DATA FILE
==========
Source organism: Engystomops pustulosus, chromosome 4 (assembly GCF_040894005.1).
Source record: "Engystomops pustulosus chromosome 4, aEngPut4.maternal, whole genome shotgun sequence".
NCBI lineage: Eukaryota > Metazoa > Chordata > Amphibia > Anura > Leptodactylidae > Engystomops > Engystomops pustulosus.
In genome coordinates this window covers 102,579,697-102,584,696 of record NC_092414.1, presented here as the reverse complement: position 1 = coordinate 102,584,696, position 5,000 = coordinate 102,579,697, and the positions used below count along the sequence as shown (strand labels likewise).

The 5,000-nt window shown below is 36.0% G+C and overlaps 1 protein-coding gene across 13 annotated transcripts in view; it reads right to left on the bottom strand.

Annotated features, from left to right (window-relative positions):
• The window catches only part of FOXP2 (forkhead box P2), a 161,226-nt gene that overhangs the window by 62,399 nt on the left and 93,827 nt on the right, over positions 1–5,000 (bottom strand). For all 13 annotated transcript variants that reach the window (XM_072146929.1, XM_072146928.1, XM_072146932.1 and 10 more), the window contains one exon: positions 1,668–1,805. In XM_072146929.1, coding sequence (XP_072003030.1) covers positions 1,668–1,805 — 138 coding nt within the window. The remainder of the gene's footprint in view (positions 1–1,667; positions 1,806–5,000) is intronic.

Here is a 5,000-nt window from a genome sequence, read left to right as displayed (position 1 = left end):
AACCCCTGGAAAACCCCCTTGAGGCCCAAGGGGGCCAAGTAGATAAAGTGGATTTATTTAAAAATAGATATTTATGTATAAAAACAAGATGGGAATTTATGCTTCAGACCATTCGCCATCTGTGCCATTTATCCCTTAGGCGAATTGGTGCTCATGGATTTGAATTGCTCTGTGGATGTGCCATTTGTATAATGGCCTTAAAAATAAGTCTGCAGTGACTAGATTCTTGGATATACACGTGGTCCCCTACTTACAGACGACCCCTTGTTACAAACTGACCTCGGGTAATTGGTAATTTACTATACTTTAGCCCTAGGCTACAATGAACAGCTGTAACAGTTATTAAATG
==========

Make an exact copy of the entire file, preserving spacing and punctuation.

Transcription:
Source organism: Engystomops pustulosus, chromosome 4 (assembly GCF_040894005.1).
Source record: "Engystomops pustulosus chromosome 4, aEngPut4.maternal, whole genome shotgun sequence".
NCBI lineage: Eukaryota > Metazoa > Chordata > Amphibia > Anura > Leptodactylidae > Engystomops > Engystomops pustulosus.
In genome coordinates this window covers 102,579,697-102,584,696 of record NC_092414.1, presented here as the reverse complement: position 1 = coordinate 102,584,696, position 5,000 = coordinate 102,579,697, and the positions used below count along the sequence as shown (strand labels likewise).

The 5,000-nt window shown below is 36.0% G+C and overlaps 1 protein-coding gene across 13 annotated transcripts in view; it reads right to left on the bottom strand.

Annotated features, from left to right (window-relative positions):
• The window catches only part of FOXP2 (forkhead box P2), a 161,226-nt gene that overhangs the window by 62,399 nt on the left and 93,827 nt on the right, over positions 1–5,000 (bottom strand). For all 13 annotated transcript variants that reach the window (XM_072146929.1, XM_072146928.1, XM_072146932.1 and 10 more), the window contains one exon: positions 1,668–1,805. In XM_072146929.1, coding sequence (XP_072003030.1) covers positions 1,668–1,805 — 138 coding nt within the window. The remainder of the gene's footprint in view (positions 1–1,667; positions 1,806–5,000) is intronic.

Here is a 5,000-nt window from a genome sequence, read left to right as displayed (position 1 = left end):
AACCCCTGGAAAACCCCCTTGAGGCCCAAGGGGGCCAAGTAGATAAAGTGGATTTATTTAAAAATAGATATTTATGTATAAAAACAAGATGGGAATTTATGCTTCAGACCATTCGCCATCTGTGCCATTTATCCCTTAGGCGAATTGGTGCTCATGGATTTGAATTGCTCTGTGGATGTGCCATTTGTATAATGGCCTTAAAAATAAGTCTGCAGTGACTAGATTCTTGGATATACACGTGGTCCCCTACTTACAGACGACCCCTTGTTACAAACTGACCTCGGGTAATTGGTAATTTACTATACTTTAGCCCTAGGCTACAATGAACAGCTGTAACAGTTATTAAATG